I’ve just finished draft four of the fantasy novel I’ve been writing for around 18 months. This is obviously an achievement – not a top-rated one worthy of a party, but a clear rung up the ladder.
So what does finishing a fourth draft actually mean? How many more am I planning? Do I even know?
Four The Hard Way
It’s been four months since I finished the third draft, which is longer than I like to leave things when it’s just me dealing with myself. But between these two particular passes, I sent the book out to beta readers, who have been steadily telling me their feelings ever since.
The good news: they all helpfully agreed with each other on the broad strokes, making it fairly easy to come up with an action plan.
The bad news: it was a reasonably substantial action plan, some of these problems need big-time tackling and I had to go in for close and extensive surgery for my fourth draft. I’ve written a couple of new chapters, various bits and pieces inserted throughout.
Weirdly, in fact, after getting shorter throughout the earlier drafts, the novel has now ballooned to its most epic length yet. I don’t know whether I now need to go in and cut more. I do kinda agree with the two betas who said certain parts needed expanding.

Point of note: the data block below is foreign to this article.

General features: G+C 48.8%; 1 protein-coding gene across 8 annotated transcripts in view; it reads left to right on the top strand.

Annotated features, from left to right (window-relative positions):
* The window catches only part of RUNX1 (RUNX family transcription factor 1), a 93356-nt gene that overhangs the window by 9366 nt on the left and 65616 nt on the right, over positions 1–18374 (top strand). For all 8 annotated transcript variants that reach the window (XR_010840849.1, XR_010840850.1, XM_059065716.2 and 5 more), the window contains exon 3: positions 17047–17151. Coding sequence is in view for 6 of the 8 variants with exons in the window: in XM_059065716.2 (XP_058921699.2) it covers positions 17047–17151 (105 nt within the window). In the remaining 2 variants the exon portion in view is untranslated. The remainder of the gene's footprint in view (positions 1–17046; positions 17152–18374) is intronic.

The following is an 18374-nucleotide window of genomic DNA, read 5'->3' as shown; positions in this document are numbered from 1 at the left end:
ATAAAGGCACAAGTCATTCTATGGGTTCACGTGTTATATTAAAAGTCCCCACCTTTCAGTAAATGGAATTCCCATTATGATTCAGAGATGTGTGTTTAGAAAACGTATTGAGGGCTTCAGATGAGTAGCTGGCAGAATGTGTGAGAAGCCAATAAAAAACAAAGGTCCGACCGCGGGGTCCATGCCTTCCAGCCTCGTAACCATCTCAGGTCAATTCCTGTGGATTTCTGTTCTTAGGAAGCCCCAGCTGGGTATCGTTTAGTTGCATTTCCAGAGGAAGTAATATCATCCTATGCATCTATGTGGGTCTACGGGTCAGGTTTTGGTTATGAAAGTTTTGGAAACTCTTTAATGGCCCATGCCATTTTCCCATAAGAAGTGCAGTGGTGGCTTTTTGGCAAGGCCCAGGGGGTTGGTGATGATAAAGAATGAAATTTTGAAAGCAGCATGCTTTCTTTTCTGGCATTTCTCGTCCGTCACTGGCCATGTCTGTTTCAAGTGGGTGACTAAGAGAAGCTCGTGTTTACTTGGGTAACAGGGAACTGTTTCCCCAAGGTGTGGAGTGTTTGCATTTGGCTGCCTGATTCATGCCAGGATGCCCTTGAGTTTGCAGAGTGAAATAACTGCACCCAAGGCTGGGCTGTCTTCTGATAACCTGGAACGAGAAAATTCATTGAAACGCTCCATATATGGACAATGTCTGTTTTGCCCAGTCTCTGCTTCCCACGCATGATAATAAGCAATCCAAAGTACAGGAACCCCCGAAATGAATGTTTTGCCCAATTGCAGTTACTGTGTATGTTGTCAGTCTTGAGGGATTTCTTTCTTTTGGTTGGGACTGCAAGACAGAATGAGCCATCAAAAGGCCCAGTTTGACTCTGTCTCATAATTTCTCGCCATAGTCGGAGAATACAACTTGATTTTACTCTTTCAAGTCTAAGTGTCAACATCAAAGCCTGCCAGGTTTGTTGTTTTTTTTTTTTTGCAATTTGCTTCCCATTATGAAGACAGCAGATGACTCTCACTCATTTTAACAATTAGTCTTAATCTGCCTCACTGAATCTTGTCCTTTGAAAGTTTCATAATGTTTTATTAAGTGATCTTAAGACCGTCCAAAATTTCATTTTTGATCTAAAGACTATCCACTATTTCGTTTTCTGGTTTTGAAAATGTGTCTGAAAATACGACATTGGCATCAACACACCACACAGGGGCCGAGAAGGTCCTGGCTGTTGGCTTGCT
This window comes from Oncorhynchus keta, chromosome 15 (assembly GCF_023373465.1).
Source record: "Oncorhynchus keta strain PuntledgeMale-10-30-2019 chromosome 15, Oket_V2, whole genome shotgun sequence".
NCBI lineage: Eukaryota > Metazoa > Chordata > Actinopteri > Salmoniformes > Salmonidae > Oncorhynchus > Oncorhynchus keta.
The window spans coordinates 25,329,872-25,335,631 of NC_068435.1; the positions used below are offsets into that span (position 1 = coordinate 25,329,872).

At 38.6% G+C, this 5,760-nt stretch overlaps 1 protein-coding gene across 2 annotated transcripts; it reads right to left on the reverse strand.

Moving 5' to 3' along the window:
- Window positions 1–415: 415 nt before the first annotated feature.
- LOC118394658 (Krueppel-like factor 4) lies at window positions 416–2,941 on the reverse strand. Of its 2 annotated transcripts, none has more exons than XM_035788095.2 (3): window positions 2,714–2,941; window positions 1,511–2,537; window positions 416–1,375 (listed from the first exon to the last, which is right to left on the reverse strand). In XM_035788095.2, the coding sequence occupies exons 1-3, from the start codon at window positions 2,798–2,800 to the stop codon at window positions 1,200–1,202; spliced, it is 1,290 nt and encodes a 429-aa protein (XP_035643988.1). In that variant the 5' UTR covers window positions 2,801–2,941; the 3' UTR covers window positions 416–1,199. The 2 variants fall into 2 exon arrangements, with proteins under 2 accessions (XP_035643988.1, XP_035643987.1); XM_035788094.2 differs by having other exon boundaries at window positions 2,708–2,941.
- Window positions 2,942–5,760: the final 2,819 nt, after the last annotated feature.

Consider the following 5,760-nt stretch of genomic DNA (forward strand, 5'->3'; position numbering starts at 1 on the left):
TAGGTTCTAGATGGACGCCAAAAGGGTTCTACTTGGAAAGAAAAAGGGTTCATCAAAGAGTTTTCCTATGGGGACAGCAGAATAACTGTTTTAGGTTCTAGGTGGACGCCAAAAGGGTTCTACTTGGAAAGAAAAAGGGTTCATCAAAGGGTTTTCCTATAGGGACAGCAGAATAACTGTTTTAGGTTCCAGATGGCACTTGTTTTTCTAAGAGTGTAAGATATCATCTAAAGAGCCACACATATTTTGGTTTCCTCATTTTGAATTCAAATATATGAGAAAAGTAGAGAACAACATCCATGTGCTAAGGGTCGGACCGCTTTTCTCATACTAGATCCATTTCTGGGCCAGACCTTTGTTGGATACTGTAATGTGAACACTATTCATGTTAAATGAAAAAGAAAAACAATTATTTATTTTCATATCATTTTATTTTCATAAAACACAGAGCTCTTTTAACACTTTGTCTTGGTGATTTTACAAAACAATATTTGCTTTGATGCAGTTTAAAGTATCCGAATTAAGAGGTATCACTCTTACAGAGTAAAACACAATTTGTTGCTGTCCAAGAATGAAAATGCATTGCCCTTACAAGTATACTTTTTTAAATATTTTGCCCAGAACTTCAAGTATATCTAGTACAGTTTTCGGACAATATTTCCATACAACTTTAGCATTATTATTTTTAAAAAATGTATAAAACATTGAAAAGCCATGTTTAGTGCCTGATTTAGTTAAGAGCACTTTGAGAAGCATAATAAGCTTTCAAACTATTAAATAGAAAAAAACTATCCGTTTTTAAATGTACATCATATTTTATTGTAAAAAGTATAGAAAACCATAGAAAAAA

In fact, here’s the numbers:
- First draft: 99,165 words.
- Second draft: 94,923 words. (4,242 words shorter.)
- Third draft: 90,605 words. (4,318 words shorter.)
- Fourth draft: 104,107 words (13,502 words longer) (Whoops)
As someone who’s been there since the beginning, this novel is starting to seem like some weird Frankensteinesque experiment. An expanding one.
But nonetheless, I’ve finished now and my creation lives. So what now?
Fifth draft, I suppose? Which involves smoothing all those changes down, making sure everything’s consistent, perhaps punching up the language and involving a second wave of beta readers?
Hopefully this will be the last lot of betas. I suspect once you’ve taken it through twice, you probably start to run out of people to experiment on?
I think I’m circling around the notion of finishing, basically. I’m pretty happy with the changes, although still mildly annoyed with how long it’s ended up taking, thanks to some slightly weak planning at the start.
And on the double-plus side, I don’t have to decide whether to go straight into the next draft, as my editor sent his thoughts through on Hobson & Choi Book Two, so I’m doing those next!
Problem solved. Blog about that project soon enough, I imagine. In fact, there are a few H&C bits I need to post about.